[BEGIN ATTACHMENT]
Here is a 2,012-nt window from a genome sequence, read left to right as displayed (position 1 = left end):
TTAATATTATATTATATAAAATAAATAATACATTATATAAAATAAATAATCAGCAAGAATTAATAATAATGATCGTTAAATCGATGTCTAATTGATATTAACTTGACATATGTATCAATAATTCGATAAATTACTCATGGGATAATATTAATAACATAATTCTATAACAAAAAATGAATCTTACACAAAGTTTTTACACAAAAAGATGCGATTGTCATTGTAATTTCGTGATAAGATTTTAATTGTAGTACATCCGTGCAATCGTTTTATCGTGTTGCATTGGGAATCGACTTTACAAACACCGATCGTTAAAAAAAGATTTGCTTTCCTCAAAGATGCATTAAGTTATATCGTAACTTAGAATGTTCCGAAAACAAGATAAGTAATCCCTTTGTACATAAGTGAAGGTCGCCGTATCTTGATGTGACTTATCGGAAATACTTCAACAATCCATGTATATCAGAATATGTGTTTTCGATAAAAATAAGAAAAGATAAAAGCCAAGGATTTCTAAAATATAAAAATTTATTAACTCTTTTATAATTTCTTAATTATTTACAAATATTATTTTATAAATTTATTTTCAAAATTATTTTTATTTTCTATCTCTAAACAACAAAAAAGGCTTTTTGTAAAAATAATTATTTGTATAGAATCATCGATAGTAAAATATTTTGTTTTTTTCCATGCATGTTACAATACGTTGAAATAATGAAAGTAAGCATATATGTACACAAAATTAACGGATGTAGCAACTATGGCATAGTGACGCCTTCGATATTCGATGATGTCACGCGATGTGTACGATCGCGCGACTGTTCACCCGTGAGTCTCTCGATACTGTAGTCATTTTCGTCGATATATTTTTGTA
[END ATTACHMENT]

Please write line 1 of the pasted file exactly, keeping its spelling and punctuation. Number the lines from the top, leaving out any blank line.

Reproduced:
Here is a 2,012-nt window from a genome sequence, read left to right as displayed (position 1 = left end):